The leaders of some of NSW’s biggest businesses have committed to significantly improve the mental health in their workplaces. The pledge came as more than a hundred business leaders, mental health experts, and representatives of government came together for the Mentally Healthy Workplaces Summit.
Input from the summit will inform government strategy, and enable NSW businesses to reduce the causes, impact and severity of mental health in their workplaces. NSW aims to reduce serious work-related injuries and illnesses, including mental illnesses, by 30 percent by 2022.
Minister for Better Regulation Matt Kean said a recent analysis of current workplace mental health initiatives found they delivered strong and positive outcomes both for NSW businesses, and for their employees. However, Mr. Kean said much of this potential benefit was being lost, because too many businesses didn’t have a dedicated mental health strategy.
“Businesses that invest in workplace mental health promotions can get a return of more than $4 for every $1 invested from reduced absenteeism and better productivity. But with nearly half of all businesses having no measures in place to specifically address mental health in the workplace; it’s clear that we can do more to support employees.”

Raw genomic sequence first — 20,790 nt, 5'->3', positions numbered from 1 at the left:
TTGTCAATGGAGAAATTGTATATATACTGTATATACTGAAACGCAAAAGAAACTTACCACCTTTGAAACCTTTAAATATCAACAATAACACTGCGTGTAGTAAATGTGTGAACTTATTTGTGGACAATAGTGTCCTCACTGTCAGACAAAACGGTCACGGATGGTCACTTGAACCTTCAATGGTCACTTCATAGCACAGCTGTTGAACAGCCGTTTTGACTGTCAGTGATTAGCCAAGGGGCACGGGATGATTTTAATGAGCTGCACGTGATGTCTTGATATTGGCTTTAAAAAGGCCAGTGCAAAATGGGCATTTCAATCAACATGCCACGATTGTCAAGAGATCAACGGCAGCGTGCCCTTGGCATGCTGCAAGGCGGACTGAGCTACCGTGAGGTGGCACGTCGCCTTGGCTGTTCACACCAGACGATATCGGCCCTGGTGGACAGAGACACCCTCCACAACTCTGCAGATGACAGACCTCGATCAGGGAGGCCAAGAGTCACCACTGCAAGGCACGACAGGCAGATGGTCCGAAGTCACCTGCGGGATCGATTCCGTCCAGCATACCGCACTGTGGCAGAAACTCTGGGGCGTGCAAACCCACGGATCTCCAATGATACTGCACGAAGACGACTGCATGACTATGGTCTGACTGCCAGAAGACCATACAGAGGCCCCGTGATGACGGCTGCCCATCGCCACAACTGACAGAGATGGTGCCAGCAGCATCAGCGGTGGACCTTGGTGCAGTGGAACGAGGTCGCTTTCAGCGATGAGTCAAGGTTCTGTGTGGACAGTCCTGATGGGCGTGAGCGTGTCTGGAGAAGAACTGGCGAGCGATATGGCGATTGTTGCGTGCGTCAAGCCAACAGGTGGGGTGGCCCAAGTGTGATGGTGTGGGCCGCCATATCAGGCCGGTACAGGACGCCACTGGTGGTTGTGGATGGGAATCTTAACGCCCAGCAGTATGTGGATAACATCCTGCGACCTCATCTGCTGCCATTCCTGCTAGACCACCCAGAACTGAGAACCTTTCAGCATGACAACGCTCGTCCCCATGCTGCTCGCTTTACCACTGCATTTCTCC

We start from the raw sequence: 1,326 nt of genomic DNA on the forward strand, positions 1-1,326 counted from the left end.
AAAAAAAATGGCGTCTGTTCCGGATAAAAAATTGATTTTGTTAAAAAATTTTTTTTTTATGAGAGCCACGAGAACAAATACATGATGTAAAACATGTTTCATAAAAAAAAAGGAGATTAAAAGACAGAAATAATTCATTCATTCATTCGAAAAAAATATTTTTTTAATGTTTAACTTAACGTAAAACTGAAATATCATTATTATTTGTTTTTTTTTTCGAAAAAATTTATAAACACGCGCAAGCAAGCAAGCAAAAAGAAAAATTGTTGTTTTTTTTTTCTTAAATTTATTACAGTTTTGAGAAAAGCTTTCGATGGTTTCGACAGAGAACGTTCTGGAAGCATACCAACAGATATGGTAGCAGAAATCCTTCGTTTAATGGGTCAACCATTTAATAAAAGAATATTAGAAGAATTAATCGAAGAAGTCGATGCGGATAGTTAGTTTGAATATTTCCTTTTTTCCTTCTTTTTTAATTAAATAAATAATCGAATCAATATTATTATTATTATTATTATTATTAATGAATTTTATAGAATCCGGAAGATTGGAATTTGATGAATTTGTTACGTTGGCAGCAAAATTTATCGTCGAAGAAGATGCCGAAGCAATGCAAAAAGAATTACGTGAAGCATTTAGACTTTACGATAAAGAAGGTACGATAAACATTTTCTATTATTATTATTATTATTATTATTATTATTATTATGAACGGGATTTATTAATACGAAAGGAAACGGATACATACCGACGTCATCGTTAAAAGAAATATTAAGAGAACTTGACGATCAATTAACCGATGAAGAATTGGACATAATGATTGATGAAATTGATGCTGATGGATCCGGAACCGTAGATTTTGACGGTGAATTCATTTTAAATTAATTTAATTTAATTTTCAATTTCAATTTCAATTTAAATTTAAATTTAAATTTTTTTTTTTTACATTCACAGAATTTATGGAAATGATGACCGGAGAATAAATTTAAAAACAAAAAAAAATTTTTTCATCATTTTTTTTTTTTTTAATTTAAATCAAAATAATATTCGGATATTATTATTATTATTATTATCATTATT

Mental Health minister Tanya Davies said her government was committed to improving mental health right across the state, and that businesses needed to make a similar commitment. “Mental illness does not discriminate and can touch the lives of people anywhere, which is why prevention and early intervention strategies are key, and the workplace should not be an exception.”
Recent NSW government-commissioned research showed that less than 25 percent of businesses have measures that specifically address mental health.
Mental Health in the Workplace – What are you legal obligations as an employer?
Mentally healthy workplaces are as important to employees as those that are physically safe. However, employers are often not meeting their legal obligations because they aren’t clear of what they mean in practice.
Watch a full recording of our webinar below to find out more.
Brian Jackson, Special Counsel, explains exactly what your legal obligations are, and how you can address them in a practical and compliant way. Sarah O’Leary shows us how organisations can identify, improve and manage workplace mental health.